Subliminal Perception
Stimuli that are processed by sensory systems but because of their short duration or subtle form, do not reach the threshold of entering into conciousness.
The notion that to be cognizant of information is to be able to report that the information is being, or has been, percieved.
A condition in which people who are blind have some spared visual capacities in the absence of any visual awareness.
The study of the set of meaningless sounds and rules by which we combine them to make words and sentences.
The system of rules for combining the smallest meaningful units
of lang into words
The smalles unit of speech that has meaning. E.G. "S" when used to make a plural word or represent possession. Mary's. Not "S" in a larger word such as Star.
The system of rules by which words are combined into phrases and phrases into sentences.
English is an "Analytic" lang. using word order to indicate meaning. VS. "Synthetic" syntax lang. (Spanish) which indicates meaning by morphing subjects and objects.
The study of the system of meanings that underlie words, phrases, etc.
The systematic ways by which people engage in conversations.
The way people use lang. to get what they want and to influence their listeners.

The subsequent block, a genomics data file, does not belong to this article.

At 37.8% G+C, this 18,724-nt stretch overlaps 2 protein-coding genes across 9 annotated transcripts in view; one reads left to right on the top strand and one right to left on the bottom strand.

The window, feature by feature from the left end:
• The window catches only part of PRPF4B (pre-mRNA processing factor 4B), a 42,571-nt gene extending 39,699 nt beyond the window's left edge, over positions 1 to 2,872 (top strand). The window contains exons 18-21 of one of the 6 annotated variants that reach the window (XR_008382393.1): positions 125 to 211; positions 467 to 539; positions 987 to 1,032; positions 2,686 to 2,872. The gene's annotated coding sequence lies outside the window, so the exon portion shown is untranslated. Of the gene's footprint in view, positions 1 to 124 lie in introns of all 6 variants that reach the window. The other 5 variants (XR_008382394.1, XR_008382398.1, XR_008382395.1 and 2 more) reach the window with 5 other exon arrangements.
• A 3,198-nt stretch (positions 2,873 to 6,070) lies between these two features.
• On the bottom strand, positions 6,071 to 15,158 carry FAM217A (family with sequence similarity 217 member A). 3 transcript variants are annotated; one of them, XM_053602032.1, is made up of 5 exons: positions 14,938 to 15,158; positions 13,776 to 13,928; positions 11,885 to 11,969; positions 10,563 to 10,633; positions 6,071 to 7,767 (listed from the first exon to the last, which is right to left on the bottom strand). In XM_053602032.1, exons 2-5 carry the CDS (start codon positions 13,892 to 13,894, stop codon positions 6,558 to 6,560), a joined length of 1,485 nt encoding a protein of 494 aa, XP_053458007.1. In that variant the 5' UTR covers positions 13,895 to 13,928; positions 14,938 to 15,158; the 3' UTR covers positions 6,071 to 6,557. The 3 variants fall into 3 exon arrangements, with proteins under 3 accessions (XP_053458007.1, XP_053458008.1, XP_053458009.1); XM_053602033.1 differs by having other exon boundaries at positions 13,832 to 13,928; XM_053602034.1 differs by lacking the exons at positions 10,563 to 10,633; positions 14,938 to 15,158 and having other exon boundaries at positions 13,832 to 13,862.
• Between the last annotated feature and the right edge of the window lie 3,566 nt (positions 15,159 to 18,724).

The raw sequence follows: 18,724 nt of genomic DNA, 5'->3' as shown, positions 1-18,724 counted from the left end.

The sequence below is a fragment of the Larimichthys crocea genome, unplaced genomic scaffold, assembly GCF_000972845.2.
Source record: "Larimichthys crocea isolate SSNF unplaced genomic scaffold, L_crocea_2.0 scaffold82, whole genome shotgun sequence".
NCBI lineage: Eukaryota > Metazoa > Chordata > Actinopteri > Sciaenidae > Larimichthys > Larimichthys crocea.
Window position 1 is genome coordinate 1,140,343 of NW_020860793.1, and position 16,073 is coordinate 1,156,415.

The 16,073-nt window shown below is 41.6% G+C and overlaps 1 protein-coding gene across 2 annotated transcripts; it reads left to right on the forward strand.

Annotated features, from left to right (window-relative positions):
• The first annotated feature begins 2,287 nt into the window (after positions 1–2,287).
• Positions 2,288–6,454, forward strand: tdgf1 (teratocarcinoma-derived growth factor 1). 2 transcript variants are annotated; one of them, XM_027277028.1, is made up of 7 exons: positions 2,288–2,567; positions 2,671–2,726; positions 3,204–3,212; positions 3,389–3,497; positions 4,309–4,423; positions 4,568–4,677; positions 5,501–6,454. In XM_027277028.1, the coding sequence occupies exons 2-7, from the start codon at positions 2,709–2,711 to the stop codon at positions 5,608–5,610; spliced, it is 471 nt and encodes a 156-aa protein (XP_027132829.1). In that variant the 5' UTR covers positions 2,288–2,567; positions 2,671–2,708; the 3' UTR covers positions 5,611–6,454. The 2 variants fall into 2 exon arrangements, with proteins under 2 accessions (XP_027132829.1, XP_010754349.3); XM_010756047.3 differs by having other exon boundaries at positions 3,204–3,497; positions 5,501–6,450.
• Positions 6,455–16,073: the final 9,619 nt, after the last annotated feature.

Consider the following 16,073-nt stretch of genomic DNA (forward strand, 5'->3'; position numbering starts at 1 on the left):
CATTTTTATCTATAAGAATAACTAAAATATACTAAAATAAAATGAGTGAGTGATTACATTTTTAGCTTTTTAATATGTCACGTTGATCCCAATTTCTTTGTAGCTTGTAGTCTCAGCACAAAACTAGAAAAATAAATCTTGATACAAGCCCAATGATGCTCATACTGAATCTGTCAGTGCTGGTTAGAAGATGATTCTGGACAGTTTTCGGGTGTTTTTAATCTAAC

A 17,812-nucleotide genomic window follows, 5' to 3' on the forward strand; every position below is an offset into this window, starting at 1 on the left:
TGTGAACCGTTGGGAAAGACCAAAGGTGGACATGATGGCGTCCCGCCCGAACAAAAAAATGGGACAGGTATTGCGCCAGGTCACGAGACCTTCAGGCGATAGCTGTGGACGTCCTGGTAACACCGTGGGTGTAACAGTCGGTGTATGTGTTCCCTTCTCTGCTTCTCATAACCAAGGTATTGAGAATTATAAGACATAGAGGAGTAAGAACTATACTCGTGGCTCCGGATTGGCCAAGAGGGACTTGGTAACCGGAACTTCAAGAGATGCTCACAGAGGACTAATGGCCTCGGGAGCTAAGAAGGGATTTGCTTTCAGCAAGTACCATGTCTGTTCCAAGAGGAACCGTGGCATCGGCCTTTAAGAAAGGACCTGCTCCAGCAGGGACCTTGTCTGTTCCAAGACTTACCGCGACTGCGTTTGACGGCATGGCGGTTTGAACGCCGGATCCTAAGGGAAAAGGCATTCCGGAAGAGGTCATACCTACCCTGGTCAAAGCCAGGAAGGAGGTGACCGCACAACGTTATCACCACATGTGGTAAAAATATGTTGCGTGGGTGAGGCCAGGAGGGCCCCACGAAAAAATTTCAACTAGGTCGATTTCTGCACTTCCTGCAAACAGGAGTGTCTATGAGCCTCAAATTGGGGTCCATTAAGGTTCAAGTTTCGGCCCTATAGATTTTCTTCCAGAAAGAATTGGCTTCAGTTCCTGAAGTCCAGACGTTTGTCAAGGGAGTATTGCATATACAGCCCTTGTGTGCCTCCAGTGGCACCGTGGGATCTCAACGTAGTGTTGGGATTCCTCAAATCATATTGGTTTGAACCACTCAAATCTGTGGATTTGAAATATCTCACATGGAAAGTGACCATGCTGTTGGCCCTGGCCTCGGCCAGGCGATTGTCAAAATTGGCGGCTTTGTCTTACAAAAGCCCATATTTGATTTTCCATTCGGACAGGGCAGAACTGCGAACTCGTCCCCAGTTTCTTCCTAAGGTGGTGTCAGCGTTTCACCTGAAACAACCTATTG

Telegraphic speech
Baby development speech. One, two word phrases. As is sending a telegraph.
The tendency of children to speak using rudimentary sentences that are missing words and grammatical markings but follow a logical syntax.
Language Aquisition Device
Babies with LAD have the means to 1)narrow the range possible grammars consistent with a partial (and often defective) set of sentences that is typical of spontaneous conversations ("primary ling. data) 2) Deduce a grammar for lang. exposed to ("parameter setting"
Joint attentional engagement
A process whereby caregivers make reference to objects that are part of a child's ongoing actions.
A pattern of behavioral and physiological responses to cope with events that match or exceed an organism's abilities.
Display Rules
Cultural rules that govern how and when emotions are exhibited.
A negative emotional state associated with an internal experience of anxiety, tension, and agitation.
strengthens bonds in three ways. 1) Prevents people from doing things that harm their relationship. 2)Makes people do things that strengthen their relationship. 3) Guilt is an influence tactic used to manipulate behavior in others.
A disorder that leads to a lack of the subjective experience of emotion. Physical prevention of emotional signals to compute in brain.